She related some of the problems teaching art to Ak-Chin students in the beginning. When she first offered pottery classes, she asked students to bring in and share local pottery examples. They refused to do this because it was a local and secret tradition. Later, she discovered that students didn't know much about their pottery tradition, but she decided to teach it differently. Most of her students then only knew of the "K-Mart "type of crafts and pottery and preferred to recreate them. In harmony with the school's voactional emphasis, she taught pottery as career awareness; for example, in one of her worksheets, entitled "What do you need to study to become a craftsman?" she listed: 1) craft technique - how to use media and tools to make crafts, 2) craft history - what kinds of crafts have been done in the past? Who were the craftsmen? 3) aesthetics - What do crafts mean? Why do people do them? 4) criticism - how to judge a crafts work to tell if it is good or not?; and 5) careers in crafts - What art jobs are available in the working world today?

She also spoke of her involvement with the Smithsonian photographer who came to teach tribal members about photography for museum purposes. Since the Him-Dak then had no photo lab, they used the one at The Maricopa High School. Mrs. Schall also offered a college-level photography course for students to work on the yearbook. She hopes that this fine-art training may help the Him-Dak as well. Unfortunately, she can't offer photography anymore because it's too expensive.

With a Masters Degree in Adult Education, her art teaching is more interdisciplary now and she accepted an additional responsibility teaching the Humanities Academic Decathelon, which featured the theme of "biogenics" this part year (Personal Interview, 2/27/95).


Religious Arts

Many of the Ak-Chin people are Catholic. Nearby, St. Francis Church, that was built in 1920's by the Franciscans who brought the ironwood trees. Elaine mentioned that traveling Jesuit priests now serve Sunday Mass. Inside is a large room with windows to the right and left, a ceiling of painted cactus ribs, a main altar table, a side altar, and two large frescos (Figure ___). The Fresco of St. Francis of Assisi is peeling from behind the adobe wall. Around the fresoces are wainscot patterns, painted directly on the wall. The ceiling is made of painted cactus ribs. The statues are from Mexico. Katari is a Mohawk patron saint we honor. We sing and pray in our own language (mishmah?). It means "going to church or the table." Each year, St. Francis and Mary Magdelana are honored with feasts and a festival for the Day of the Dead in October.


The New Gambling Casino

The new gambling casino featured stained glass windows [one example is a woman making pottery in Figure __] and large wall murals on tribal life in the dessert. Many tribal members regard the new Harrah Casino as economically promising. They now have a partnership with the casino and many local tribal members work there. The Ak-Chin hope to become self-sufficient in five years. Some people think that this establishment is degrading; some find that it does't represent the Tribe; others ignore it.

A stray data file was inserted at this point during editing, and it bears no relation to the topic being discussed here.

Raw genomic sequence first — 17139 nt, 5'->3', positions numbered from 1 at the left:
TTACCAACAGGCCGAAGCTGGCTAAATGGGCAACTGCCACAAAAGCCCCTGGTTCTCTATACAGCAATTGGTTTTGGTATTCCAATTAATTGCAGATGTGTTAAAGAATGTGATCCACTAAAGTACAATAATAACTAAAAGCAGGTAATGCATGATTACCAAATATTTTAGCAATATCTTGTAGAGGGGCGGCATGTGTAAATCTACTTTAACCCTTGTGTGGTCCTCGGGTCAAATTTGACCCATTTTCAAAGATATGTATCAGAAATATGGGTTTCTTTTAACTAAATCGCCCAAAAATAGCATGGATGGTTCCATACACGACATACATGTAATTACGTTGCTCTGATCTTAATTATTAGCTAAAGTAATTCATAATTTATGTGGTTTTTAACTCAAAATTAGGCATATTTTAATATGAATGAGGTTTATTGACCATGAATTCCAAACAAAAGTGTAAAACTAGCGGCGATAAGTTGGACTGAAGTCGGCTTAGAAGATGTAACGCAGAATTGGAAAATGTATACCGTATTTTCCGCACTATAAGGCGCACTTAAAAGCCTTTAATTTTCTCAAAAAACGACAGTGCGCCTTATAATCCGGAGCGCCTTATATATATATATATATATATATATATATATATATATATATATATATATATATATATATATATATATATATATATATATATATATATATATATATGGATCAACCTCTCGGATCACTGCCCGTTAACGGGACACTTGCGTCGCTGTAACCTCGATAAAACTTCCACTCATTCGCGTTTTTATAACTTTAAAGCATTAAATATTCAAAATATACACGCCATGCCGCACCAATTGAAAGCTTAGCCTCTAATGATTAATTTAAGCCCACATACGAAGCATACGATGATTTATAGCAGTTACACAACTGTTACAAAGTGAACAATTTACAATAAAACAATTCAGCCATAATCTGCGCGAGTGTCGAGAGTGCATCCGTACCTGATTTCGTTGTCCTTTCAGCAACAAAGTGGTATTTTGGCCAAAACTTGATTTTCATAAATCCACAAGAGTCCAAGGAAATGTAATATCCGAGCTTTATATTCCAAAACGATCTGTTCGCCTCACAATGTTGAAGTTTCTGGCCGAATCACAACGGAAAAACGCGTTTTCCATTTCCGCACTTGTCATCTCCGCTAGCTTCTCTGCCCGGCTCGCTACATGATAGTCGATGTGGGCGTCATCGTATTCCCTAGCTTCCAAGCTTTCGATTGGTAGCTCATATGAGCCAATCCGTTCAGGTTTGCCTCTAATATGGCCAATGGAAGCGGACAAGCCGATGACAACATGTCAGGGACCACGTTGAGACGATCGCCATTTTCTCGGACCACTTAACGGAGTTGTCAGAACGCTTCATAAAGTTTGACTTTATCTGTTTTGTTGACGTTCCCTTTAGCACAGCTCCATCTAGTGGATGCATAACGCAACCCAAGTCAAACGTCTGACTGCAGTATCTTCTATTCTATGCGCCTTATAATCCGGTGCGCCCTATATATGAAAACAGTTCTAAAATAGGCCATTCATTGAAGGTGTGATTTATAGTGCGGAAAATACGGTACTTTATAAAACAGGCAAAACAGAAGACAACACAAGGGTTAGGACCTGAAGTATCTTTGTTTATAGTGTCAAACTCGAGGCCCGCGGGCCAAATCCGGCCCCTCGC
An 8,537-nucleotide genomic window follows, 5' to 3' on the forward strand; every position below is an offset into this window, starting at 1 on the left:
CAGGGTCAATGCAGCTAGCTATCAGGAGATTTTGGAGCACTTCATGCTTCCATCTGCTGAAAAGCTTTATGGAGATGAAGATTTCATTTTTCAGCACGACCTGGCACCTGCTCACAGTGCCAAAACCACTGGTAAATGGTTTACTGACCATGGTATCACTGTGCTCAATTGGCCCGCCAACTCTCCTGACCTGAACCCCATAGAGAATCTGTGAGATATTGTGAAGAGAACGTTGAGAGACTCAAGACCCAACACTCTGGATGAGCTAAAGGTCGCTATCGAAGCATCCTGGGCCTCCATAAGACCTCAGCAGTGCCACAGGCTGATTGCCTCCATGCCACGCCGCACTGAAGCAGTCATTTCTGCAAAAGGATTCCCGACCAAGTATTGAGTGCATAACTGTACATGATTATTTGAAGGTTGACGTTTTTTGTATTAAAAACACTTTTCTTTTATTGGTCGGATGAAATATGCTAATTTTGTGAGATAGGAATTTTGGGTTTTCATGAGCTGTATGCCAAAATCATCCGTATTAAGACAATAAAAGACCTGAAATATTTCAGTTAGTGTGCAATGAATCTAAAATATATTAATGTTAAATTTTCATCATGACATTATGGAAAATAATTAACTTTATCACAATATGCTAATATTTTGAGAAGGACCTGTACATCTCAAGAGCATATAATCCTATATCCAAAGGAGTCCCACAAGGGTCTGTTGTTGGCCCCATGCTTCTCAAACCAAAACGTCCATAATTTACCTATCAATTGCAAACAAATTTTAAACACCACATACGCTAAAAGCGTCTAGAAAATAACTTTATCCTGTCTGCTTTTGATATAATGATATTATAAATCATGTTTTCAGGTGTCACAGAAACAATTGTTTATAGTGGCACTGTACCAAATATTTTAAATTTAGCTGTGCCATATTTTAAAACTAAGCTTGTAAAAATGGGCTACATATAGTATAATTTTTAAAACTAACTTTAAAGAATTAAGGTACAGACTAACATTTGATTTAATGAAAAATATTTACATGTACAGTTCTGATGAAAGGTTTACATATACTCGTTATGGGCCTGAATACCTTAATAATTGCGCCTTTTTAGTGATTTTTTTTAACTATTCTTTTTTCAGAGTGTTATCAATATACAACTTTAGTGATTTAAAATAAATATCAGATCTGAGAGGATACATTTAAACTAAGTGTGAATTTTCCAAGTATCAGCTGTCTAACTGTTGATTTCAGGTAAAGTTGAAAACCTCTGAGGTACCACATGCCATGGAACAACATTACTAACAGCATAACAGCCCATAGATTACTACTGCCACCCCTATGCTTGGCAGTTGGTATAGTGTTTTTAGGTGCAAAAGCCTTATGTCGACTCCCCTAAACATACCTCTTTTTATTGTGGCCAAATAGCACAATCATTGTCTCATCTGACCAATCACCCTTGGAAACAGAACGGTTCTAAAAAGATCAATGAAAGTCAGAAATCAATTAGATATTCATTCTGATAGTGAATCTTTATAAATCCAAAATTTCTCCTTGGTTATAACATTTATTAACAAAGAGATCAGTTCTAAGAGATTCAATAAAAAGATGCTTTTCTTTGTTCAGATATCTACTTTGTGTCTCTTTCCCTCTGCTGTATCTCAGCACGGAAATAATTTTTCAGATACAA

The Effects and Future of the Ecomuseum on the Ak-Chin

Several Ak-Chin people in the past felt isolated and torn between their two tribes of origin. Bart Smith, a printmaker who lives off the reservation, commented that the museum connects him to the land and he hopes to move back (King, 1992). Artist Mary Gray enjoyed living in this peaceful place that is about an hour drive far to the University. She planned to open a gallery on the reservation. For the local teachers, such as art teacher, Cecilia Schall, it opened new teaching resources.



1. A special thank you to Elaine Peters, Director of the Him-Dak, Suzanne Antone, local weaver, and Celicia Schall, local art teacher. If you would like more information on the ecomuseum, write to Elaine Peters, Director; Ak-Chin Him-Dak; P.O. Box 897; Maricopa, AZ 85239

2. Another example operates at Zuni Pueblo in which the building itself is the tribal archives and preserves the Zuni heritage at the A:shiwi A:wan Museum and Heritage Center not far from Albuquerque, New Mexico. Here Zuni students construct their own exhibition on Zuni history and tend the traditional waffle-pattern garden so as to perpetuate the horticulture heritage alive. The museum functions "as a mediator between the pueblo and outside tourists... to see its historic multi-storied adobe center and mission church with its wall paintings of Zuni ceremonial figures, and life work of Zuni artist Alex Seowtewa" (Garfield, 1993, p. 39).



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Ak-Chino Indian Community. (Sept, 1992). Ak-Chin Oodham Runner VI (16), p. 1.

Fuller, N. (1994). The museum as a vehicle for community empowerment: The Ak-Chin Indian community ecomuseum project. In (I. Karp, Ed.). Museums and communities: The politics of public culture (p. 327-365). Washington,D.C.: Smithsonian Institution Press.

Garfield, D. (1993). Mesas and Muses. Museum News, 72 (6), 28-61.

Gila River Indian Community Profile. (1995). Phoenix, AZ: Arizona Department of Commerce.

Smith, J. (1992, Aug. 24). EcoMuseum encompasses Ak-Chin way of life. ASU Insight, 13 (8), p. 1 & p. 5.